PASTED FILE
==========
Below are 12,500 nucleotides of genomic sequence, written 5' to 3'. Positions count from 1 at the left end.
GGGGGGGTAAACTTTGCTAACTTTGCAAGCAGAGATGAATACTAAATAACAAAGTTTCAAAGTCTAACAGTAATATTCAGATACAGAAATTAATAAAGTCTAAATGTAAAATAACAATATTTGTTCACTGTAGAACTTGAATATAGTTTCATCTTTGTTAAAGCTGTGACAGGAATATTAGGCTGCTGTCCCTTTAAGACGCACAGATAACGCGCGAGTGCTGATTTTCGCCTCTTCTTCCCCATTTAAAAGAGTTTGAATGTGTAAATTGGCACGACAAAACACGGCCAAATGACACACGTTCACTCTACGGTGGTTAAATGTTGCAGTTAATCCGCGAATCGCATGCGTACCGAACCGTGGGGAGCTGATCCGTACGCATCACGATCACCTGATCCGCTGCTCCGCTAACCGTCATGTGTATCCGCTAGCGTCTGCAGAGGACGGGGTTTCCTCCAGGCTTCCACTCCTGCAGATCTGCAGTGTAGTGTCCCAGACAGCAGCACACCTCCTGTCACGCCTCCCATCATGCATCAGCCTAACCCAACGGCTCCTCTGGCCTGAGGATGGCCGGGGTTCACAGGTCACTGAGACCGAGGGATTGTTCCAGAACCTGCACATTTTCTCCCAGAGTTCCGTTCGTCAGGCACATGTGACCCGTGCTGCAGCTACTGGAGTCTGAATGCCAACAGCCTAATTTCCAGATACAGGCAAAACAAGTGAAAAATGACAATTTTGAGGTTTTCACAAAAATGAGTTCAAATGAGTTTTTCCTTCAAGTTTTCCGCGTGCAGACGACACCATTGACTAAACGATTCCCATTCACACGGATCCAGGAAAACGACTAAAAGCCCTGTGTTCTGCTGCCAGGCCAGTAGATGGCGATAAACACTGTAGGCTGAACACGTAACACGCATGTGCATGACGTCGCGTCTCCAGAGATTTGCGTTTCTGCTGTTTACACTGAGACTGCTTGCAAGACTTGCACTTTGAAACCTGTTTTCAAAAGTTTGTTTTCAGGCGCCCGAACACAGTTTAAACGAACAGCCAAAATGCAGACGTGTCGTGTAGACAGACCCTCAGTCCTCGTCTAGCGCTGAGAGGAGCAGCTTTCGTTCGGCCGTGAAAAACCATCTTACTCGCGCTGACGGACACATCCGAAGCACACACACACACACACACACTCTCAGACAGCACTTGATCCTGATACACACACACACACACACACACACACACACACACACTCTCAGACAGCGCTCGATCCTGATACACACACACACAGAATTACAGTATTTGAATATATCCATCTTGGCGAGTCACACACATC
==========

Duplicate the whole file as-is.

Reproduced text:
Below are 12,500 nucleotides of genomic sequence, written 5' to 3'. Positions count from 1 at the left end.
GGGGGGGTAAACTTTGCTAACTTTGCAAGCAGAGATGAATACTAAATAACAAAGTTTCAAAGTCTAACAGTAATATTCAGATACAGAAATTAATAAAGTCTAAATGTAAAATAACAATATTTGTTCACTGTAGAACTTGAATATAGTTTCATCTTTGTTAAAGCTGTGACAGGAATATTAGGCTGCTGTCCCTTTAAGACGCACAGATAACGCGCGAGTGCTGATTTTCGCCTCTTCTTCCCCATTTAAAAGAGTTTGAATGTGTAAATTGGCACGACAAAACACGGCCAAATGACACACGTTCACTCTACGGTGGTTAAATGTTGCAGTTAATCCGCGAATCGCATGCGTACCGAACCGTGGGGAGCTGATCCGTACGCATCACGATCACCTGATCCGCTGCTCCGCTAACCGTCATGTGTATCCGCTAGCGTCTGCAGAGGACGGGGTTTCCTCCAGGCTTCCACTCCTGCAGATCTGCAGTGTAGTGTCCCAGACAGCAGCACACCTCCTGTCACGCCTCCCATCATGCATCAGCCTAACCCAACGGCTCCTCTGGCCTGAGGATGGCCGGGGTTCACAGGTCACTGAGACCGAGGGATTGTTCCAGAACCTGCACATTTTCTCCCAGAGTTCCGTTCGTCAGGCACATGTGACCCGTGCTGCAGCTACTGGAGTCTGAATGCCAACAGCCTAATTTCCAGATACAGGCAAAACAAGTGAAAAATGACAATTTTGAGGTTTTCACAAAAATGAGTTCAAATGAGTTTTTCCTTCAAGTTTTCCGCGTGCAGACGACACCATTGACTAAACGATTCCCATTCACACGGATCCAGGAAAACGACTAAAAGCCCTGTGTTCTGCTGCCAGGCCAGTAGATGGCGATAAACACTGTAGGCTGAACACGTAACACGCATGTGCATGACGTCGCGTCTCCAGAGATTTGCGTTTCTGCTGTTTACACTGAGACTGCTTGCAAGACTTGCACTTTGAAACCTGTTTTCAAAAGTTTGTTTTCAGGCGCCCGAACACAGTTTAAACGAACAGCCAAAATGCAGACGTGTCGTGTAGACAGACCCTCAGTCCTCGTCTAGCGCTGAGAGGAGCAGCTTTCGTTCGGCCGTGAAAAACCATCTTACTCGCGCTGACGGACACATCCGAAGCACACACACACACACACACACTCTCAGACAGCACTTGATCCTGATACACACACACACACACACACACACACACACACACACTCTCAGACAGCGCTCGATCCTGATACACACACACACAGAATTACAGTATTTGAATATATCCATCTTGGCGAGTCACACACATC